- President Obama's nominee for FDA Commissioner, Dr. Robert Califf, has close ties to the biopharma industry and has received more than $200,000 in consulting fees from major pharmaceutical companies. The fees collected were given to non-profits, according to a government spokesperson.
- President Barack Obama nominated Califf for the Commissioner position last week. Califf is currently functioning as the deputy commissioner until the nomination is finalized. In February, Dr. Margaret Hamburg stepped down as FDA Commissioner after presiding in that post since 2009.
- The consulting fees received by Califf included remuneration from Johnson & Johnson, Merck, GlaxoSmithKline (GSK), and a medical device company.
Califf comes with a great deal of biomedical and leadership experience, including his previous role as a cardiologist and clinical trial researcher at Duke University. During his tenure, he not only helped build the Duke Clinical Resarch Insitute, but he also was instrumental in conducting many clinical trials that were used to help the FDA make approval decisions. For example, he led a clinical trial of Xarelto (rivoroxaban) for J&J, receiving $48,560 in fees in exchange—all of which supposedly has been given to not-for-profits.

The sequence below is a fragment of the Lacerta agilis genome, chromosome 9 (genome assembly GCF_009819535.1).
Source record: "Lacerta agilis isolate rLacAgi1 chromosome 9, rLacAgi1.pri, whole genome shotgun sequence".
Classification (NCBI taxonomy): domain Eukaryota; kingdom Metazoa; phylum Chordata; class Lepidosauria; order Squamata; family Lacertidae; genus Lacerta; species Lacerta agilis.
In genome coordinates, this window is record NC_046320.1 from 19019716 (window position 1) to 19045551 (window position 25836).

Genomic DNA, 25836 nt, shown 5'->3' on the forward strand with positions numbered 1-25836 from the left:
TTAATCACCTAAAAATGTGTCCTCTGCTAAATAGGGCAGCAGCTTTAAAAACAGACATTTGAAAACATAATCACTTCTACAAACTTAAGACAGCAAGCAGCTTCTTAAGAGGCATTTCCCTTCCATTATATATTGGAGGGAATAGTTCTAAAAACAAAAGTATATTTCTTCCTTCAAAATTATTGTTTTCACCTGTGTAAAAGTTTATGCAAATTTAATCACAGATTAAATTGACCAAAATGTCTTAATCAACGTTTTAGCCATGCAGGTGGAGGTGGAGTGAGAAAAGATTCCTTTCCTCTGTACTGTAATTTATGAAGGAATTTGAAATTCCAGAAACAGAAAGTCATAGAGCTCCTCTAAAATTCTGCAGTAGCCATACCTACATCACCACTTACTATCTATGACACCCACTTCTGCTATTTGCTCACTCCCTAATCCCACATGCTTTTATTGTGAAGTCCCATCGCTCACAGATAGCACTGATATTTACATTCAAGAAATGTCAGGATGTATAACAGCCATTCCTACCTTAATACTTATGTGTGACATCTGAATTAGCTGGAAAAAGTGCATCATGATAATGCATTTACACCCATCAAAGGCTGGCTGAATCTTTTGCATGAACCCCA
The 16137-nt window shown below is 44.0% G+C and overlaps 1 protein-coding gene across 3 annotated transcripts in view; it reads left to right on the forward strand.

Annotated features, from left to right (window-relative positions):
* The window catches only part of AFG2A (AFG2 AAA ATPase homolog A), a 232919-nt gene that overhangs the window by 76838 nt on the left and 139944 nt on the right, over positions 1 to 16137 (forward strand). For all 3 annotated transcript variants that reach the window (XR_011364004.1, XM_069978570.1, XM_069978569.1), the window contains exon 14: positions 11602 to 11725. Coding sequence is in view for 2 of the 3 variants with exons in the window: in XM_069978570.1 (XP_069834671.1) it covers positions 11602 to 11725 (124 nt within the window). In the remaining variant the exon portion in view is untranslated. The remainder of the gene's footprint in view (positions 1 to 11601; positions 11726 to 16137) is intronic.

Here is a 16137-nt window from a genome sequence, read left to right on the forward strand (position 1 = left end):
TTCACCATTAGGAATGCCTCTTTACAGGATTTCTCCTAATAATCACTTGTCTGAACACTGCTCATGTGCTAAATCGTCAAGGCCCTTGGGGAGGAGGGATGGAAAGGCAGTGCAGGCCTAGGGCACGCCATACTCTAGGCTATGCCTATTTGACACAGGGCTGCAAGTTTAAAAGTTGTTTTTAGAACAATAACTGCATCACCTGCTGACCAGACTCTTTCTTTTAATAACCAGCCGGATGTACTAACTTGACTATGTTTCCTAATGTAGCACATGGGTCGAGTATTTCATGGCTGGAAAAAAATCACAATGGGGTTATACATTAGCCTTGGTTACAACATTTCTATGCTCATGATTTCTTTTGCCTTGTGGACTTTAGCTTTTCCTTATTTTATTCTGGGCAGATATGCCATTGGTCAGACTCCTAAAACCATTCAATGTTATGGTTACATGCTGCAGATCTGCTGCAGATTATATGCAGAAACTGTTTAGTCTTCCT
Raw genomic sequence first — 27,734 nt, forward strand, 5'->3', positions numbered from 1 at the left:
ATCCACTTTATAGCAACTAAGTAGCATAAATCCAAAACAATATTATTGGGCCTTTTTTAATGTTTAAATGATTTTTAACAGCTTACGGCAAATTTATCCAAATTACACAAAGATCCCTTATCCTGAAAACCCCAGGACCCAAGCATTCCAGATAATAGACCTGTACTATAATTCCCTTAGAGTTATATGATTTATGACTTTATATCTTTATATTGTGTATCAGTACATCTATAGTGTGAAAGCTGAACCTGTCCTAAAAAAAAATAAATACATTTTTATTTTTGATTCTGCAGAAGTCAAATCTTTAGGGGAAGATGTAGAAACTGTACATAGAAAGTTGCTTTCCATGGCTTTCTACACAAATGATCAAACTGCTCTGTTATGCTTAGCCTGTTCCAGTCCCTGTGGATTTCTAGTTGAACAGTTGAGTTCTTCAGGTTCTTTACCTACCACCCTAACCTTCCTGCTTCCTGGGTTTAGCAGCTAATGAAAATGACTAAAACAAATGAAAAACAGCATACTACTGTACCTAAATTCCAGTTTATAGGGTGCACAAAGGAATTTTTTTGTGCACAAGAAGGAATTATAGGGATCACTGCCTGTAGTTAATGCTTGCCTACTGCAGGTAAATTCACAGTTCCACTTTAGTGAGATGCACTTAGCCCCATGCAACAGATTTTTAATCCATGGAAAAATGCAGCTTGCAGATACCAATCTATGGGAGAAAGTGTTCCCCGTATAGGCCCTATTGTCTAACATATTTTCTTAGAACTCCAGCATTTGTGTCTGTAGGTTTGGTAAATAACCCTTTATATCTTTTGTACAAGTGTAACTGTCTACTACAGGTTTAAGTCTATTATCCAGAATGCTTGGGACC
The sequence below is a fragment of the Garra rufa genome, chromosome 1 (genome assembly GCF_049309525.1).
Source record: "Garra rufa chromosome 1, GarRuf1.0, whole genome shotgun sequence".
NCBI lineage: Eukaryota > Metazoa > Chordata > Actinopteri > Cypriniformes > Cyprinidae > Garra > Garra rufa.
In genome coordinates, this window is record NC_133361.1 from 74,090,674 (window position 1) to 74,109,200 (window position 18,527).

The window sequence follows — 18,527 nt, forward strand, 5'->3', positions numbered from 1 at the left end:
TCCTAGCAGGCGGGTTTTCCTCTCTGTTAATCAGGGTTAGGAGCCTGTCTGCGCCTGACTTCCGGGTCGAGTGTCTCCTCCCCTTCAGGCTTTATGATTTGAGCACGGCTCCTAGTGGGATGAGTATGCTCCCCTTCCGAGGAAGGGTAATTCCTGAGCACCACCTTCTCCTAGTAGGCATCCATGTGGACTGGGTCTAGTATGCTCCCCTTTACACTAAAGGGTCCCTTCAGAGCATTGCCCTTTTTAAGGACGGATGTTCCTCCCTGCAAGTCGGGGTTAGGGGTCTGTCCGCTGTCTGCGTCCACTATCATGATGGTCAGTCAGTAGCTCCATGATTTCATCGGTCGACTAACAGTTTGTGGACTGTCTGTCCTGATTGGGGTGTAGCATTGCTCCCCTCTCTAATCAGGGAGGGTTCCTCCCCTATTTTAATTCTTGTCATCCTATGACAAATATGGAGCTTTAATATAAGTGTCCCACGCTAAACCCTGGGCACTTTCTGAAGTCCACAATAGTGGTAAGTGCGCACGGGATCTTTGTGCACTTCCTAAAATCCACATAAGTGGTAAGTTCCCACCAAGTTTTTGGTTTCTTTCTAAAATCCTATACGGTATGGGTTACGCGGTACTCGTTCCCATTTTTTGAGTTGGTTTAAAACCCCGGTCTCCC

At this point, the government maintains that Califf has fully divested his financial interests in drug companies and has been fully vetted for potential conflicts of interest. In fact, FDA commissioners are not supposed to have any financial stake in drug companies, because of concerns that it could cloud their judgement. However, because of the Open Payments system, it is now possible to look historically and see how much a physician receives from various drug companies for various types of service.
While Dr. Califf has not spoken out about this issue pubicly, the general consensus among many is that he is operating above board. But that hasn't stopped some advocacy groups and industry critics such as Public Citizen from calling on the Senate to reject Califf's nomination.